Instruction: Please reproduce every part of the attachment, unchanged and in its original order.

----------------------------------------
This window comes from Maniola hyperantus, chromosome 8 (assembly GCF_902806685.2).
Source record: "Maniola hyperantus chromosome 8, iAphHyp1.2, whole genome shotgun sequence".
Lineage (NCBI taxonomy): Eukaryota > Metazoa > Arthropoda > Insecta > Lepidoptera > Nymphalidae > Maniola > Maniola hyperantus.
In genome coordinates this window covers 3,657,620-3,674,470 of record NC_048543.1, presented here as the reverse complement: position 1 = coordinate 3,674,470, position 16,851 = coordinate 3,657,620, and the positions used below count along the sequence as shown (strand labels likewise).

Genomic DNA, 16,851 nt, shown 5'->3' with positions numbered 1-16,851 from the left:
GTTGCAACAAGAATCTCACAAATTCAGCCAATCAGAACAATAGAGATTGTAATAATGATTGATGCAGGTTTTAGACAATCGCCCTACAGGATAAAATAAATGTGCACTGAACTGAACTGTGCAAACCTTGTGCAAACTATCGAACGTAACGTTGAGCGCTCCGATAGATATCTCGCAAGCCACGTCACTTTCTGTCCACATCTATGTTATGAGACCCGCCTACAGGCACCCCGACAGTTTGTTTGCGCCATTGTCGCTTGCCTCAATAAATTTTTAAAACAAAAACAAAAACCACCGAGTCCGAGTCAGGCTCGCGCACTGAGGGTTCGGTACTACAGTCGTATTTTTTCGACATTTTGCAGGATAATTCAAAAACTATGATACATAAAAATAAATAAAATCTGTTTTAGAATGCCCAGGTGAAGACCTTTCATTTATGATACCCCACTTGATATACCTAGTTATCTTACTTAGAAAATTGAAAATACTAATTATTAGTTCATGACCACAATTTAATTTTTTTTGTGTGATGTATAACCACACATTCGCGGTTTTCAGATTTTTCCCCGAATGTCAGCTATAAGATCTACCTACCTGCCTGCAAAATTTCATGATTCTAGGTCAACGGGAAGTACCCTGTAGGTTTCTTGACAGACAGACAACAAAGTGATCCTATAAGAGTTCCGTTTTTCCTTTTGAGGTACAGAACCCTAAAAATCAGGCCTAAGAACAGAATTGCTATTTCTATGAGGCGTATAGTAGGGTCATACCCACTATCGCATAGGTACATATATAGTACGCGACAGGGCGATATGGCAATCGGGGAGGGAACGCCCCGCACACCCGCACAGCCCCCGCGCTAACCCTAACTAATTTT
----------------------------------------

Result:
This window comes from Maniola hyperantus, chromosome 8 (assembly GCF_902806685.2).
Source record: "Maniola hyperantus chromosome 8, iAphHyp1.2, whole genome shotgun sequence".
Lineage (NCBI taxonomy): Eukaryota > Metazoa > Arthropoda > Insecta > Lepidoptera > Nymphalidae > Maniola > Maniola hyperantus.
In genome coordinates this window covers 3,657,620-3,674,470 of record NC_048543.1, presented here as the reverse complement: position 1 = coordinate 3,674,470, position 16,851 = coordinate 3,657,620, and the positions used below count along the sequence as shown (strand labels likewise).

Genomic DNA, 16,851 nt, shown 5'->3' with positions numbered 1-16,851 from the left:
GTTGCAACAAGAATCTCACAAATTCAGCCAATCAGAACAATAGAGATTGTAATAATGATTGATGCAGGTTTTAGACAATCGCCCTACAGGATAAAATAAATGTGCACTGAACTGAACTGTGCAAACCTTGTGCAAACTATCGAACGTAACGTTGAGCGCTCCGATAGATATCTCGCAAGCCACGTCACTTTCTGTCCACATCTATGTTATGAGACCCGCCTACAGGCACCCCGACAGTTTGTTTGCGCCATTGTCGCTTGCCTCAATAAATTTTTAAAACAAAAACAAAAACCACCGAGTCCGAGTCAGGCTCGCGCACTGAGGGTTCGGTACTACAGTCGTATTTTTTCGACATTTTGCAGGATAATTCAAAAACTATGATACATAAAAATAAATAAAATCTGTTTTAGAATGCCCAGGTGAAGACCTTTCATTTATGATACCCCACTTGATATACCTAGTTATCTTACTTAGAAAATTGAAAATACTAATTATTAGTTCATGACCACAATTTAATTTTTTTTGTGTGATGTATAACCACACATTCGCGGTTTTCAGATTTTTCCCCGAATGTCAGCTATAAGATCTACCTACCTGCCTGCAAAATTTCATGATTCTAGGTCAACGGGAAGTACCCTGTAGGTTTCTTGACAGACAGACAACAAAGTGATCCTATAAGAGTTCCGTTTTTCCTTTTGAGGTACAGAACCCTAAAAATCAGGCCTAAGAACAGAATTGCTATTTCTATGAGGCGTATAGTAGGGTCATACCCACTATCGCATAGGTACATATATAGTACGCGACAGGGCGATATGGCAATCGGGGAGGGAACGCCCCGCACACCCGCACAGCCCCCGCGCTAACCCTAACTAATTTT